first we rented a little house and then I bought one, in which we lived very happily and pleasantly during our stay in the Territory. In addition to the discharge of my duties as United States marshal I practiced law in the Territorial courts whenever the two duties did not conflict. In 1855 I was nominated by the Democratic party of the Territory for the position of Delegate in the United States Congress. My competitor was Judge Strong, formerly United States district judge in Oregon. We began a thorough canvass of the whole Territory as soon as appointments for public speaking could be distributed among the people. I was successful at the election, which came off in June. Soon thereafter the report of gold discoveries near Fort Colville on the upper Columbia reached the settlements on Puget Sound, and several persons began preparations for a trip into that region. Not desiring to start for Washington city before October, in order to be in Washington on the first Monday in December, the meeting of the 34th Congress, to which I had been elected, I determined to go to Fort Colville to inform myself about the gold deposits of that and other unexplored regions of the Territory, the better to be able to lay its wants and resources before Congress and the people of the States. I started with seven other citizens of Olympia the latter part of June on horseback with pack animals to carry our provisions. Our route lay over the Cascade Mountains, through what was then called the Na-chess pass, across the Takama river and valley, striking the Columbia river at Priest's rapids, where we crossed it, and taking the Grande Contee to the mouth of the Spokan river, thence up the left bank of the Columbia by Fort Colville to the mouth of Clarke's Fork, where gold was reported to have been found, which we proved by experiment to be true. The trip from Olympia to the mouth of Clark's Fork, as thus described, occupied us about twenty-four days. Other parties followed us soon after. The Indians on the route became alarmed lest their country would be overrun with whites in search of gold and commenced hostilities by killing a man named Mattice, who was on his way to the mines from Olympia. A general Indian war was threatened. I had not been at the mines a week till Angus McDonald, of Fort Colville, sent an express to inform me of the condition of affairs between me and home. We were unarmed, except with two guns and one or two pistols in the party. Our provisions were being exhausted, and the appointed time for my return had arrived; so the miners concluded to return with me. To avoid the most hostile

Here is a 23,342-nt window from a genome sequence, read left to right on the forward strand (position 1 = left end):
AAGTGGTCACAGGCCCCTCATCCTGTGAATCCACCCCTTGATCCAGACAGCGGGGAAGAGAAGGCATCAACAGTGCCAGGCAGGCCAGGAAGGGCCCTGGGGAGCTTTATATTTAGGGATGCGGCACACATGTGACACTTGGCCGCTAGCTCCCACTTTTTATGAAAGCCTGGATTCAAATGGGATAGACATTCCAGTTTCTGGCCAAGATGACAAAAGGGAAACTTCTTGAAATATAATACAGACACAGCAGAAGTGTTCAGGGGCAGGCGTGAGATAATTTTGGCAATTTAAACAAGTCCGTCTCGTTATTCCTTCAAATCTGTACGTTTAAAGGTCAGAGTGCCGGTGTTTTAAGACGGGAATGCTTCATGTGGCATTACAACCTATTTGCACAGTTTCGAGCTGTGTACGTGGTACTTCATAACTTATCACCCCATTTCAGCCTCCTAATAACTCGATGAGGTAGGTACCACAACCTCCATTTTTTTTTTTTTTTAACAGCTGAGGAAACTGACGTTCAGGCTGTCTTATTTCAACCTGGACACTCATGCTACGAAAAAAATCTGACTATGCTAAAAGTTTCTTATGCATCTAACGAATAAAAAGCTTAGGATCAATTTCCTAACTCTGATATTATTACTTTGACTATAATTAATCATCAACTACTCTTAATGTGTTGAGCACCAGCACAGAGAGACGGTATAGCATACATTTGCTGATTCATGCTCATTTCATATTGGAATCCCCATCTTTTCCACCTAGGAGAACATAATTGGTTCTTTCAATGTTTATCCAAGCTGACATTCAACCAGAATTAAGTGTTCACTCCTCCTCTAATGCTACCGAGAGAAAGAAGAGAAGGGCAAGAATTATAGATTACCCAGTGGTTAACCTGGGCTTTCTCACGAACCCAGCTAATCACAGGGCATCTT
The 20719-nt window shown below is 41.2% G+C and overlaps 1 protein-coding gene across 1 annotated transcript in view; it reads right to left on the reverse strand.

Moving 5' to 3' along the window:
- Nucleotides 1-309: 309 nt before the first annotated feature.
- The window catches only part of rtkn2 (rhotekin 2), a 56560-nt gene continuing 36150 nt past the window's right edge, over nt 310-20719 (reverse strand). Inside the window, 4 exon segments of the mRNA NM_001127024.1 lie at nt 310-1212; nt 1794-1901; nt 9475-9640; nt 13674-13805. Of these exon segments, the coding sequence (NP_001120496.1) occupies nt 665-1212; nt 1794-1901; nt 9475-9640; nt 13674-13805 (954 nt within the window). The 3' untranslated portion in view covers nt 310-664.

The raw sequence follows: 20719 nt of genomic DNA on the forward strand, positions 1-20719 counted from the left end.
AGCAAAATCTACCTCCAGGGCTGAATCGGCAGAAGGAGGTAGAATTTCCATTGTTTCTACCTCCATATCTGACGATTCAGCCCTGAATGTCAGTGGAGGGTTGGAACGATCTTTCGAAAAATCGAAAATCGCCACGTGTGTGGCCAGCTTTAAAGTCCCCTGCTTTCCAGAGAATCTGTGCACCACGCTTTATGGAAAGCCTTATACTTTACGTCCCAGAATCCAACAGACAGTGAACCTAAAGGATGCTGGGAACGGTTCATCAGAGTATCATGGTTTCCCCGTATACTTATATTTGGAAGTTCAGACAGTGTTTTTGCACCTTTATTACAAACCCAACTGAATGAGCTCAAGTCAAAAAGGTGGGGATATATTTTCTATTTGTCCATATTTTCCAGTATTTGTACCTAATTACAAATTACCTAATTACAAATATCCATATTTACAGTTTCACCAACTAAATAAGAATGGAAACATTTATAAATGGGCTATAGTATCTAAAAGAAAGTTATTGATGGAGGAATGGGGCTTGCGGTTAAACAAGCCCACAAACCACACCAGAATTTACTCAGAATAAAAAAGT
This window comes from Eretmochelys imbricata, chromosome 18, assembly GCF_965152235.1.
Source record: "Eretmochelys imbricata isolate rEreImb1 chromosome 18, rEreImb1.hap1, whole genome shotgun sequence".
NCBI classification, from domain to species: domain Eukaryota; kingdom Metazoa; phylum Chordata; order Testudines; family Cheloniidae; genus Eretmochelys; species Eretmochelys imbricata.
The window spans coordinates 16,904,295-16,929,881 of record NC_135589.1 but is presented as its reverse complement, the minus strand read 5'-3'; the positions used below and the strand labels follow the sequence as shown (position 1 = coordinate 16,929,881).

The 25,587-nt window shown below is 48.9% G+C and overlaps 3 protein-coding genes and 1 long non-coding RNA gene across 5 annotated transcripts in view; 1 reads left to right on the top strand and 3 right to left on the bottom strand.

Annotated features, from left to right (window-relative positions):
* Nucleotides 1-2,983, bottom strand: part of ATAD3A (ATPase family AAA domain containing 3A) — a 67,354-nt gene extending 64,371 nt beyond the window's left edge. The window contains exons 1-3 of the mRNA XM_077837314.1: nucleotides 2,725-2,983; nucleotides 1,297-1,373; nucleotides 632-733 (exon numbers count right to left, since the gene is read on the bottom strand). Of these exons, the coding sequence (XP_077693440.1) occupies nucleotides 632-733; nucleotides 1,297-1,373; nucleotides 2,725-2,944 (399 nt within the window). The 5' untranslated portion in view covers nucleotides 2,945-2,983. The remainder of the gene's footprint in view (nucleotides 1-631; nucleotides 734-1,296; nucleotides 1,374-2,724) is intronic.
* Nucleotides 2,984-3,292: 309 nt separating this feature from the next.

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Table of Contents:
Died of disease.
Autobiography of Gen. Patton Anderson , C. S. A.
An important Dispatch.
Sketch of Company I , 61st Virginia Infantry , Mahone 's Brigade , C. S. A.
First gun at Sumter .
The Confederate flag.
The battle of Shiloh .
Fight at front Royal.
A parallel for Grant 's action.
Company D , Clarke Cavalry.
[from the Richmond Dispatch , April 19 , 1896 .] history and roster of this command, which fought gallantly.
General George E. Pickett .
General Grant 's censor.
The Roll of Company G, forty-ninth Virginia Infantry .
Wounded at Williamsburg, Va.
The Confederate armies .
The Newmarket charge.
Annoyed by shells.
From Lieutenant Schuricht 's Diary.
Goochland Light Dragoons .
The laying of the corner-stone of the monument to President Jefferson Davis ,
In Monroe Park at Richmond, Virginia , Thursday , July 2 , 1896 , with the Oration of General Stephen D. Lee .
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